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Mental Spaces by Gilles Fauconnier

Essay by   •  May 6, 2018  •  Essay  •  1,024 Words (5 Pages)  •  362 Views

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5th Summary: My summary of Mental Spaces by Gilles Fauconnier

Since it is the topic of this summary, it’s only fair enough to start by explaning what mental spaces are. Mental spaces, as I understand them, are temporary ‘realms’ that are constructed while we connect thought and speech (oral) that happen so that we can both understand/follow a conversation and make ourselves understood to others. They are temporary because  when we finish speaking that utterance we forrget and construct new ones. Mental spaces rely on long term-schematic knowledge. This means that mental spaces are doors that give us access to the encyclopaedic knowledge that we possess. The scope of mental spaces is delimited by the very own boundaries of concepts of the specific kind of information. We form them for practical reasons to make use of language quickly and is also affected by the culture in which we develop as users of a certain language in a community.

The use of mental spaces is completely flexible and this flexiblity has to do with the way in which we use language. For example, if we refer to the past, or if it is somebody else’s opinion about that same fact, or if it’s a conditional, all of these situations will recourse to mental mappping (as with everything that we do with language) but it will activated in different ways and for different reasons to make sense of what other is trying to communicate.

In the article, I learnt that there is a hypothesis which claims that at the neural level, mental spaces are sets of activated neuronal assemblies. This theory states that mental spaces utilise our ‘present’ working memory but that they also rely on long-term memory structures. I find this fascinating and makes sense to me that language creates a type of ‘corpus’ that is always present (unconsciously) inside the brain and knits that with present and past experiences to decode language in different situations (as with the weight example). This brings the idea that mental spaces are framed. This due to the relations of organization, let’s say, the type of genre, and sub-genres that unfold from that type of categorization.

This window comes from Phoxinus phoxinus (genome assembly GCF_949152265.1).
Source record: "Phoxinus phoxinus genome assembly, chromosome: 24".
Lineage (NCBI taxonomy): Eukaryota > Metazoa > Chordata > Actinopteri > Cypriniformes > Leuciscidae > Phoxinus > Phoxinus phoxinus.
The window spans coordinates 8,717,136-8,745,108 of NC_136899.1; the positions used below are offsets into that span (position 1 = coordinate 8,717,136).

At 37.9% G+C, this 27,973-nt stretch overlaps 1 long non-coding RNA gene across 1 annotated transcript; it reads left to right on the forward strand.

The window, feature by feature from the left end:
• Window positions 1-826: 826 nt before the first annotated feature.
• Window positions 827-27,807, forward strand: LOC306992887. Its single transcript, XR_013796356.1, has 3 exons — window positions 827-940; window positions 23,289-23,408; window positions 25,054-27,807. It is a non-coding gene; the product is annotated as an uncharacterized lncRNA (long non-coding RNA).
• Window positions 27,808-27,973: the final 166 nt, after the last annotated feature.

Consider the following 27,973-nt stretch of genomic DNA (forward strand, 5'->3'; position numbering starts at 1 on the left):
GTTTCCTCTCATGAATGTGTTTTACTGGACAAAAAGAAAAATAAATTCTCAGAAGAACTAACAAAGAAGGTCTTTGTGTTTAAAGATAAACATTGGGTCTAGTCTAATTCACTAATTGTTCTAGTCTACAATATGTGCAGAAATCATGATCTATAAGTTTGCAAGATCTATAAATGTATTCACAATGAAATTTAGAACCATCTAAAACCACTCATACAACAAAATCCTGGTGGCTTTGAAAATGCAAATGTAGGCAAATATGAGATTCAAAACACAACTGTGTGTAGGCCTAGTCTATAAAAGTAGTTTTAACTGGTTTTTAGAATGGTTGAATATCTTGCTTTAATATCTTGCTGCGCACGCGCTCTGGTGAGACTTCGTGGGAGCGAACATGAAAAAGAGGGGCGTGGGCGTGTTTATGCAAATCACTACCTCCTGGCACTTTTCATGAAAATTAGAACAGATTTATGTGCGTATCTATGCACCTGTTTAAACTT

Now, this is not to say that mental spaces are completely delimited by completely separate domains. In fact, a single mental space can be made up of knowledge from a variety of different separate domains. Also, as I stated before, EXPERIENCE is material that we use that helps us build mental spaces.

Conclusion: As discourse moves forward and continues developing, mental spaces proliferate within a NETWORK as more spaces are constructed and more links between their elements are created-THIS IS HOW WE CONSTURCT MEANING, FROM LINGUISTIC UNITS.

Next, the Access Principle. It is also known as the identification principle, and it states that a concrete utterance or expression which makes reference to an element that ‘appears’ in one mental space can be used as a way to access or to enter a COUNTERPART of that element in a different mental space. Ok, I’m going to now try to explain this with an example of my own:

If two elements a and b are linked by a connector F ( b = F(a) ), then element b can be identified by naming, describing, or pointing to, its counterpart a

So, let’s imagine a = teacher b= student F=book. This principle states that we would be able to identify ‘student’ (element b) by naming, describing or pointing to the element ‘teacher’ as its counterpart. A new space structure is internally created ‘a teaches b’, whose roles are filled by the elements ‘teacher’ and ‘student’ correspondingly. A frame is denoted here which is ‘EDUCATION’, and a familiar notation is created: education a’b’.

This notation is used to denote the internal structure added to a mental space ‘M’ which fir the frame EDUCATION. This M value indicated that it serves as a linker in the internal structure of the relationship between the elements ‘a and ‘b. Of course, we are reminded that this relationship is establised because we associate these elements to our background knowledge that is transferred to understand the relationship. This is called optimization.

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